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Wednesday, May 02, 2012
Peace In Seeing The Other's Face
One of the jokes in my house is that I am always half way through a dozen books at a time. By the Grace of God, sometimes I actually finish a book. Somehow the books in the pile slowly change.
One of the books I am half way through is St. Macarius The Spiritbearer: Coptic Texts Relating to Saint Macarius the Great. One of the stories that is told of St. Macarius is about a conversation he has with a departed person while speaking to the departed person's skull. St. Mararius and the skull talk about the experience of the departed person in the afterlife. Here's part of the conversation:
The old man [St. Macarius] said to him, "Are you at peace, or do you suffer?"
The skull said to him, "I am being punished."
The old man said to him, "What sort of punishment is it?"
The skull said to him, "Just as the sky is high over the earth, so too is there a river of fire boiling over our heads and underneath us, lapping over our feet. We stand in the middle, unable to look at one another because our backs are joined to each other. But at the moment when someone offers a great supplication for us, we gain a little peace."
The old man said to him, "What is this peace?"
The skull said to him, "For a blink of an eye we see each other's faces."
And this is peace: to see each other's faces.
When we hear this story, our culturally conditioned concepts of hell lead us to focus almost exclusively on the river of fire boiling overhead and lapping at their feet. We imagine that this is the torment, for to have fire over our head and lapping our feet would be very painful--or so we imagine. But remember, this is a dead person. The fire lapping their feet does not burn them--they have no body. St. Macarius is holding the fellow's skull and it is not burning.
I don't think the fire is the punishment. I think the fire above and below refer to a situation of being trapped and unable to escape their condition. The punishment is not the fire, but it is that they cannot look at one another. Notice that when someone prays for them, they experience a little peace. What is this peace. Does the fire go away or become cooler? No. The peace is to see, for the blink of an eye, the face of others.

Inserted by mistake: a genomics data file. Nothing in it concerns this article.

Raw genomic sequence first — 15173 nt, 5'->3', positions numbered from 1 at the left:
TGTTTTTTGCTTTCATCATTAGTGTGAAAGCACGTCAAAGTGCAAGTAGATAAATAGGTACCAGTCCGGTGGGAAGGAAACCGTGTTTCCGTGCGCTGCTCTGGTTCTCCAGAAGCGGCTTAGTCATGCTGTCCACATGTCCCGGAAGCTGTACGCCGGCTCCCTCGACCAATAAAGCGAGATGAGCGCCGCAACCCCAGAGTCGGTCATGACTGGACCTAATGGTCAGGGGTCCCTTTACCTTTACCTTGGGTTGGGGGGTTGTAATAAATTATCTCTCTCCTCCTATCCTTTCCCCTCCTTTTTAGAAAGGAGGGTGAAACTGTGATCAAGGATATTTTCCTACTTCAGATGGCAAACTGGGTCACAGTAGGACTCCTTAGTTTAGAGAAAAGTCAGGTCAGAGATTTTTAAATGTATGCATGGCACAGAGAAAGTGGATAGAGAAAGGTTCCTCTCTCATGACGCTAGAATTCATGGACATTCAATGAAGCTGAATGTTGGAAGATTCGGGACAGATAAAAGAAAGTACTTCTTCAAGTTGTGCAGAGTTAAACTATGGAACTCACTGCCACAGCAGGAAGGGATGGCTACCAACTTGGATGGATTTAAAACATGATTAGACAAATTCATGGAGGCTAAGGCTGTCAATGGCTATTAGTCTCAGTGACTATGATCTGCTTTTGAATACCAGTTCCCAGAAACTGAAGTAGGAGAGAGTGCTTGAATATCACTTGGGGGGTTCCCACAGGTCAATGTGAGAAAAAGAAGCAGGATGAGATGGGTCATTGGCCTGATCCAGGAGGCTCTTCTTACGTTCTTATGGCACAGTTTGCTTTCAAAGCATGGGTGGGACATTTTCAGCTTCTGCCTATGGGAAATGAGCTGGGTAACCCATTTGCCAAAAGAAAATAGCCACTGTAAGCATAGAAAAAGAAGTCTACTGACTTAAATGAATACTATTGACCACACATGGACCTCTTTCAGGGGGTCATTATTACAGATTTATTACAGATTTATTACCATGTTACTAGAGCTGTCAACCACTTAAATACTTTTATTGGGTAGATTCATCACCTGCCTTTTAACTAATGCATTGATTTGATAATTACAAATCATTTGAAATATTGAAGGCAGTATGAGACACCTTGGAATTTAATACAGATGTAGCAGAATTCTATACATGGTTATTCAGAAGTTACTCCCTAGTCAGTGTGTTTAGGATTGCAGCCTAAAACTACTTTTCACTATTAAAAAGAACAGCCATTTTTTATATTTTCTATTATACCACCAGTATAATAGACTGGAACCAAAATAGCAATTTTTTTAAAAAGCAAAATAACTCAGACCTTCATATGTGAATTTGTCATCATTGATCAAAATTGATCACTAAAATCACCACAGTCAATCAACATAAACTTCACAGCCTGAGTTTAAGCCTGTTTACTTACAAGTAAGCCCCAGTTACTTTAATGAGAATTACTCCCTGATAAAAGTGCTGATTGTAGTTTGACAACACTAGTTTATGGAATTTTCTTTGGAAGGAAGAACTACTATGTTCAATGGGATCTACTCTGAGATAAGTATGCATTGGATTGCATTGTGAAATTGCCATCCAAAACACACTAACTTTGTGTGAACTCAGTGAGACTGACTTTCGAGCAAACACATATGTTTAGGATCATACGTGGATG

Peace is to see another's face. Peace is to know and relate to others as persons, not as parts or as functionaries. Perhaps the punishment that the skull describes is a punishment many of us spend our lifetime choosing. It is a punishment we choose every time we do not let the humanity of the people around us touch us. It is a punishment we choose every time we turn our face away, when we don't want to see or be seen, when we don't want to encounter the other--except as tool, or part, or functionary. We choose not to look at the other's face, and so we enter eternity back to back, tormented, unable to touch or be touched by the humanity of our neighbor. I think this is the punishment that the skull describes to St. Macarius, the torment of hell.
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How true, how true.
There are moments during the Liturgy when my silly brain can focus on nothing and is constantly distracted. Once in a while, though, it is calmed by looking at the faces of my brothers and sisters, as if to see their hearts and be warmed by their presence, even if we are not interacting. To acknowledge they are like me and I like them - we struggle, we rejoice, we are confused, we are strong, we fall down, we wonder, we get angry, we are healed.
Something about that is reassuring. And not only that, but it also gives space to be merciful and filled with compassion. For we are all fighting great battles.
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